We're celebrating Keith Jarrett's 70th Birthday with the republication of this October 2003 Genius Guide to Jazz article.
A recent AAJ poll reveals that if you were to ask the average American to name the most influential living jazz pianist, 89.4% of them would giggle like a schoolgirl because the word "pianist" sounds naughty when you say it out loud.
Keith Jarrett, considered by virtually the entire cast of The Sopranos
(except for Jamie-Lynn "Meadow" Sigler) to be the most important living jazz pianist, was born on May 8, 1945, in Allentown, Pennsylvania. His mustache was born on July 12, 1971, in Altoona. Determined early on to be a musician, he (Keith, not the mustache) took up the piano at the age of three and was declared a prodigy by the sort of people who have time to dwell on that sort of thing. As for the rest of us, we have to go to work.
And so did Keith, rigorously devoting himself to the study of classical theory, which is the supposition that music composed by long-dead Europeans could still get women "in the mood." The theory was finally proved in 1979 with the movie 10
, showing that Ravel's "Bolero" could get the elfin Dudley Moore in with the still-hot Bo Derek. The theory held true two years later with Arthur
, when Christopher Cross? appalling pop tune "Arthur's Theme (The Best That You Can Do)" netted Moore the increasingly creepy Liza Minnelli. By the age of 15, and the full-bore onset of adolescence, he was studying classical composition and had already mastered a wide variety of clothing fasteners common to early sixties fashion.
Planning on heading to France to study under Nadia "The Parisian Pedagogue" Boulanger, well-known (by who? I've never heard of her) piano instructor, Keith abruptly decided to go to Boston's Berklee School of Music and concentrate on jazz. A wise decision, in my opinion. Even in that more innocent time, it was still not a good idea to go traipsing halfway around the world to study under someone just because they have a fancy French-sounding name. He left Berklee after a year, following a dispute with cafeteria officials over their definition of Pigs in a Blanket.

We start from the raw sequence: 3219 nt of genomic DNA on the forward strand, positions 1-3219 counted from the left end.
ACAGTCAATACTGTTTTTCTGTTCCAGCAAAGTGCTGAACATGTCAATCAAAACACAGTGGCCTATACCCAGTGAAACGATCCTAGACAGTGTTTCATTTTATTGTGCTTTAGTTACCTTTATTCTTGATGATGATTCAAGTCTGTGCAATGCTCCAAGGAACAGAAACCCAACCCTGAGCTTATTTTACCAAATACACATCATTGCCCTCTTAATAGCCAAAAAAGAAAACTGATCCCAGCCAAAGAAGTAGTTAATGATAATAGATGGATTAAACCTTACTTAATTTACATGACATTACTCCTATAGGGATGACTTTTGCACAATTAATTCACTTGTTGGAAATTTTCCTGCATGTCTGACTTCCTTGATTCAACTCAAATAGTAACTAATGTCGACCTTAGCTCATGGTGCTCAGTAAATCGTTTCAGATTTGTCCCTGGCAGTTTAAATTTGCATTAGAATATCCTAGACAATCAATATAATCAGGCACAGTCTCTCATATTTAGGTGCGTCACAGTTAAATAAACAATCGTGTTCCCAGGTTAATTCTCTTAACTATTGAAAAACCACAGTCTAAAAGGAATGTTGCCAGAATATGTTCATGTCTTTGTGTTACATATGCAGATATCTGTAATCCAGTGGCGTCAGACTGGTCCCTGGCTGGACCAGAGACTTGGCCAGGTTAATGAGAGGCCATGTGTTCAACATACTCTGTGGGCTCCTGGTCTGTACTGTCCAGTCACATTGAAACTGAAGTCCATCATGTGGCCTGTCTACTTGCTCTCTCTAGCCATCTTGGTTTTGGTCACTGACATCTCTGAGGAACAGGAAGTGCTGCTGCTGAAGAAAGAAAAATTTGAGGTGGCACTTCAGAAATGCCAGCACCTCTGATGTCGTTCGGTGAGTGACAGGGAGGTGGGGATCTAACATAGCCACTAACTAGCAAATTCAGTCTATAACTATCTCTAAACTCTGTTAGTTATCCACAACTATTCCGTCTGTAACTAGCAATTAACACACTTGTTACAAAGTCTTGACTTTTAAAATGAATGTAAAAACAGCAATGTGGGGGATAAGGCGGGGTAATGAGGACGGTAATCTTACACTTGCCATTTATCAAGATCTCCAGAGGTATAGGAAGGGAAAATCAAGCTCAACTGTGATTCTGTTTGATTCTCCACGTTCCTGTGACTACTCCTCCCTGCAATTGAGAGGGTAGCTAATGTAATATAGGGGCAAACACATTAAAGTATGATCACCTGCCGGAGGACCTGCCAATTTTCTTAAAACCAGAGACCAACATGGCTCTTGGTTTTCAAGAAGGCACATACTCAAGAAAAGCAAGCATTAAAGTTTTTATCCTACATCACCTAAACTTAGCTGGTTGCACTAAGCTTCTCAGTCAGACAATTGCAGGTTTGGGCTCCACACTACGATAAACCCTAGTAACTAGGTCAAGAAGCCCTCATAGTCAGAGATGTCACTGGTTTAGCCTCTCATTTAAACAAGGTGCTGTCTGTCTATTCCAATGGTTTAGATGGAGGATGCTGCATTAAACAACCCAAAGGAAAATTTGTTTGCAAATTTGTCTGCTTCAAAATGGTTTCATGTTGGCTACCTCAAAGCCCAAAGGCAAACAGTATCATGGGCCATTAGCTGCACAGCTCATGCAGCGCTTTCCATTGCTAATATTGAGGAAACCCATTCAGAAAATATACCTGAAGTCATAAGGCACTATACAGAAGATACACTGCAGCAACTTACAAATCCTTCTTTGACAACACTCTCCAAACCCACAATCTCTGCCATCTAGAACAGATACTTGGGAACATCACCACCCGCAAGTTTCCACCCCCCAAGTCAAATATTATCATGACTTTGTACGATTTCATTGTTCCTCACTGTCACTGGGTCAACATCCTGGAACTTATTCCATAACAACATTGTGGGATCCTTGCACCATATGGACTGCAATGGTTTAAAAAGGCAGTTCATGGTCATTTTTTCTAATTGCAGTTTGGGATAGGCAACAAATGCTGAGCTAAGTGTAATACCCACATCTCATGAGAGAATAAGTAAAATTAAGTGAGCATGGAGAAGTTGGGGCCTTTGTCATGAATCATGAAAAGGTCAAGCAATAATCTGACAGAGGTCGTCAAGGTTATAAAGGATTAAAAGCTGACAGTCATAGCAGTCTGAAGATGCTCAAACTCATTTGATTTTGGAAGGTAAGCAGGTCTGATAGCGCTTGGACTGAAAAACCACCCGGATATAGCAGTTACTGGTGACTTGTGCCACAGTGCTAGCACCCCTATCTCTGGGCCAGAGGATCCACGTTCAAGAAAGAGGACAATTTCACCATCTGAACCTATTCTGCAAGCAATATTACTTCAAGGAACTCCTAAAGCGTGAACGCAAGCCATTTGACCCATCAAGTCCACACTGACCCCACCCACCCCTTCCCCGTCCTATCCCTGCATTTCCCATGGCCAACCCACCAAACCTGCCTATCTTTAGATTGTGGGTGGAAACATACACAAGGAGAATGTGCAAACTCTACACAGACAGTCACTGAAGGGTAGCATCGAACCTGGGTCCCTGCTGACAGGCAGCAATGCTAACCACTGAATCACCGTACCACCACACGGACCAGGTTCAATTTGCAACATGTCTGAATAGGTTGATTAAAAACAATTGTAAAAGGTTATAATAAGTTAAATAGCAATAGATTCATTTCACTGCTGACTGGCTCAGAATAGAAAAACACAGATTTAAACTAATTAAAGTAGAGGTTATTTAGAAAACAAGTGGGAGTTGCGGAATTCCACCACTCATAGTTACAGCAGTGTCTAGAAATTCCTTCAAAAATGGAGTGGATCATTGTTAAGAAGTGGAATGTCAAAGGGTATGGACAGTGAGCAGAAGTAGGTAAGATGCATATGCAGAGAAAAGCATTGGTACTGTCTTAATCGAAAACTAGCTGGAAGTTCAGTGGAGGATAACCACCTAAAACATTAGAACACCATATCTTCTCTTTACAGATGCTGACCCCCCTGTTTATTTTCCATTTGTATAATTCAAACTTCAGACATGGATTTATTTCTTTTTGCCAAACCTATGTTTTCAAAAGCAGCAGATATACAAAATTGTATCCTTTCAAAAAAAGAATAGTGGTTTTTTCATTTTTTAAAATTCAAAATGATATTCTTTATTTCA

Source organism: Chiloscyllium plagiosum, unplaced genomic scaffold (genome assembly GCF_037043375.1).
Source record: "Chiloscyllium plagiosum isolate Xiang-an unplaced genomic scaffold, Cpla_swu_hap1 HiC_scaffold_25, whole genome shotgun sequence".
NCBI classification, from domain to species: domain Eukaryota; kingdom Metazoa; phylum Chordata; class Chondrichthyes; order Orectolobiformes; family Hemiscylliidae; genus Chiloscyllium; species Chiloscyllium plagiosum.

Performing around Boston for a short time, mostly because traffic was so gridlocked he had no choice, he soon fell victim to the allure of the Big Apple. Once in New York, Keith joined Art Blakey
and the Jazz Messengers just long enough to help them defeat the Modern Jazz Quartet
in a 4-man bobsled race held at Lake Placid to decide which group got first dibs on Miles Davis
' leftovers. He then joined the Charles Lloyd
Quartet (after accidentally joining the Harold Lloyd Quartet and wondering why the rest of the guys were wearing straw boaters and round glasses). Here, he gained not only valuable experience, but international exposure (which was at that time still just a misdemeanor).
Leaving Lloyd in 1969 he soon formed his own group with the great bassist Charlie Haden
and drummer Paul Motian
(insert your own "My Favorite Motian" joke here). He later added saxophonist Dewey Redman, who had made his fortune in the chewing tobacco business before deciding to pursue his true love. And when she wasn't available, he turned to jazz.
Which is all well and good.
As a new decade dawned, and the specter of Seventies "fashion" hung in the air, Keith sat in for a while with Miles Davis while trying to stave off his inevitable Afro. This lead to a deal with Columbia, which produced the album Expectations
. His contract with CBS was abruptly cancelled two weeks later, however, when rumors of his international exposure reached the label's scandal-wary execs. Undaunted, he found a home at the ECM label in Germany, where they seem to be more tolerant if Teutonic tourists stuffed into Speedos are anything to go by.
ECM?s Manfred Eicher persuaded Keith to record albums of solo piano, beginning with Facing You
, because of the prevalent European perception that whenever Americans get together in groups they tend to open either a military base or a McDonald's. When the album was a hit, Keith followed it with a monolithic triple album that would establish him as a major voice in jazz but never seriously challenge Chief Wilson's single season record of 36 triples set in 1912.